I’ve decided it’s high time I actually GM a game of Exalted. I’m nervous because I don’t feel like I’m the best at verbally communicating things or thinking on my feet, but gotta start somewhere I suppose. I set up and gathered 3 friends whom have never seen Exalted before, and tried to not make them run scared. It seemed to work reasonably well.
Character creation rules:
- All Splats (including Nocturnals!) are available for choice, except:
- Fae: Too difficult to properly balance for new players and new GM
- Abyssals: Man, I hate working with Abyssals.
- No Perfect attacks or defenses (Sidereals are exempt)
- No mass combat/mass scale just to keep things simplified.
- Free excellencies and Ox-Body techniques.
I ended up with a terrifyingly focused Solar Dawn, able to asplode heads nearby by just looking at them (not really, but I wouldn’t be surprised if he could literally do that soon.) A Raptor dinosaur beastman Nocturnal Nebula cast with a habit of scamming everyone and stealing their wallets, and an archer Chosen of Secrets Sidereal. I’ve given the beastman a commission token to carry Wyld drugs for House Cynis, so that should give him enough leeway to not be shot on sight.
The first session was one more of a way to gauge how the players acted, so there wasn’t a whole lot there. (I had also forgotten about the whole “GM screen” thing, so was constantly looking for reference notes and stuff. my mistake.) But I started off the Sidereal with a failed disguise roll–otherwise he would have been too well hidden to participate in the group.–but the group still thinks of him as just a weird heroic mortal archer, in a taver–I mean… “tea house” that was being assaulted by Blood Apes.
The Solar made quick work of them before the other two even had a chance to react. Nocturnal player was perfectly fine with this, stealing the coinpurses off the cowering mortals, but I could see the Sidereal player was none too pleased about not being able to act.
They quickly followed my breadcrumbs (need to make them less obvious and railroady) up the mountain to a desecrated shrine, where campaign antagonist was doing his thing. The antagonist is an Infernal Defiler, who is a literal sociopath–no care at all for other people, but otherwise not as horrible a villain as you can make. He just has an urge to rule the world and discover baleful secrets, then be left alone, you know? He’ll reason with you if its in his favor, and he has no particular urge to harm or harass the people he’s forcibly enslaving….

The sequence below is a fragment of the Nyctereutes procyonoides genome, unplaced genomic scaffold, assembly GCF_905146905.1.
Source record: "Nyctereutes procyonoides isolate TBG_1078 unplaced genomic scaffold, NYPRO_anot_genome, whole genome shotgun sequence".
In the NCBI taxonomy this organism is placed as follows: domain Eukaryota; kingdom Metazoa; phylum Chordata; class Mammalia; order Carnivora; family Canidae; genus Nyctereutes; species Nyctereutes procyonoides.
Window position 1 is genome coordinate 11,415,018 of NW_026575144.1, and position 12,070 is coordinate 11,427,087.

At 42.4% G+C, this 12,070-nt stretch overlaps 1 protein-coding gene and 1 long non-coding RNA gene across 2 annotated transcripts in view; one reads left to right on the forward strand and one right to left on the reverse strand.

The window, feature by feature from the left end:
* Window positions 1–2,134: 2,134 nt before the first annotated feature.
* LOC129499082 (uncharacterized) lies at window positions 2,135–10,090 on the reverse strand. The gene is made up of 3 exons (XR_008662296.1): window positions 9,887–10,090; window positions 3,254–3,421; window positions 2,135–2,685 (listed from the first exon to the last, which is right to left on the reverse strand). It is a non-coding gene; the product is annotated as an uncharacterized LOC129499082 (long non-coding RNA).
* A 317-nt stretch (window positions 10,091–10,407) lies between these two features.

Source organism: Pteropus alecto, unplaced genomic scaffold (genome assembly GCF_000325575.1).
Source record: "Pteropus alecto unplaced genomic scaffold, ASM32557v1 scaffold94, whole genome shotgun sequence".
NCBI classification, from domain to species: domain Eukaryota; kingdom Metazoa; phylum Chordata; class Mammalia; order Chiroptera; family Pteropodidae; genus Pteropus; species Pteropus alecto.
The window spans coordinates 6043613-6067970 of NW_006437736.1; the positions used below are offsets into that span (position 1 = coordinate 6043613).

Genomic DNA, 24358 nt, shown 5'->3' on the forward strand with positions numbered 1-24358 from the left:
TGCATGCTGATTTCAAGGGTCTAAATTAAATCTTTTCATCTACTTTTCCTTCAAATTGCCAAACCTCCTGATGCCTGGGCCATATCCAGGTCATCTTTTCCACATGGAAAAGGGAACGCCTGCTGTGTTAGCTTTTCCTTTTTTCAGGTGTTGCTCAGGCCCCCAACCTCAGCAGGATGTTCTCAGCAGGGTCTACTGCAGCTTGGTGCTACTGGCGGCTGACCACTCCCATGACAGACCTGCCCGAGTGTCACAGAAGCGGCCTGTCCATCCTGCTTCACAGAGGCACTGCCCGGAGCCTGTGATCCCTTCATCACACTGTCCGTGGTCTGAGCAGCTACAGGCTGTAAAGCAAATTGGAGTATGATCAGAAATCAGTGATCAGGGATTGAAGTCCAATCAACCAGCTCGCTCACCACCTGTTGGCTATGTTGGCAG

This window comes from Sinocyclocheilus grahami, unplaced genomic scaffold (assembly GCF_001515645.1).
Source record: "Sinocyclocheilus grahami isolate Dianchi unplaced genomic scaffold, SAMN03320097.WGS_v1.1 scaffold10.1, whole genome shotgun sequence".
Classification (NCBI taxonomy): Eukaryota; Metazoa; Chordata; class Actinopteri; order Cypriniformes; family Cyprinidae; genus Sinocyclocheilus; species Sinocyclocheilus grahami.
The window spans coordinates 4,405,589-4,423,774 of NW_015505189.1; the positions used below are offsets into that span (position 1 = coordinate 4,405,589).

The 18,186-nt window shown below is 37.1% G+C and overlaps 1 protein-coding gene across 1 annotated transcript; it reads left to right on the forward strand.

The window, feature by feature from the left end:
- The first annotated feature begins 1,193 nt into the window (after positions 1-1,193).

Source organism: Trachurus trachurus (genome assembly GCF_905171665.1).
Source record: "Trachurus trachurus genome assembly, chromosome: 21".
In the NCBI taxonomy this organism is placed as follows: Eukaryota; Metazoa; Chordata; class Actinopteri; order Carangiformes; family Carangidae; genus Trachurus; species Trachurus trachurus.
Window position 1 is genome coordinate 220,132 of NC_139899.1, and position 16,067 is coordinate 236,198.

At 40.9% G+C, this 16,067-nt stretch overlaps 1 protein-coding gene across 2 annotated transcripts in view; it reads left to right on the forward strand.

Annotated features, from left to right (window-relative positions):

But the Solar managed to stab him, and I had to use his fleeing held sorcery action. (Custom spell: basically an anti-summon. You bind a demon to the spell, and then you kill it and its fleeing spirit takes you with it back to Malfeas. You still have to cross the sands, so 5 days to Hell, then another 5 days if you want to leave.)
The party thinks he will return to this village after those 10 days, and that’s where we left off. (He won’t. He doesn’t care about this village, he just needed to fulfill his urge to dominate for a bit.)
A short session, with very little actually gone on. As a GM, I need to:
- Make sure I have my GM screen and all the stats in one place for reference. Derp.
- Describe the scene with more imagery.
- Disguise and muddy up any breadcrumbs I have.
- Open up the world to explore more.
The Solar Dawn caste is way more terrifying than I thought. I knew he would be good in combat, but that Iron Whirlwind attack build….I need to seriously think on how to let him have fun, but not so that he murders everything he sees. Most likely will be making enemies out of melee range.
The Nocturnal Nebula doesn’t seem very interested in the game. I think he’s mostly there to spend time with his boyfriend, the Sidereal player. That’s perfectly fine, but I need to think of ways to make it so he can care and be involved too. (So he doesn’t get bored and ruin things to entertain himself.)
The Sidereal is a problem. He clearly doesn’t know how to use their charms to the extent they need to be in order for him to have fun. It’s not his fault, but I need to do something about it. I mean, he didn’t even take Efficient Secretary Technique or Yellow Path! I plan to:
- Tell him that Sidereals “Bend the rules until they mean something, but never break them.”
- Never thought I would have to tell a player that, and it feels wrong.
- As a balance to his natural disadvantage of not understanding the setting to break it, I’m going to give him access to a Sidereal Martial arts of his choice: the prerequisites and charms up to the Form charm. That’s going to probably hit me in the end, but it should be interesting.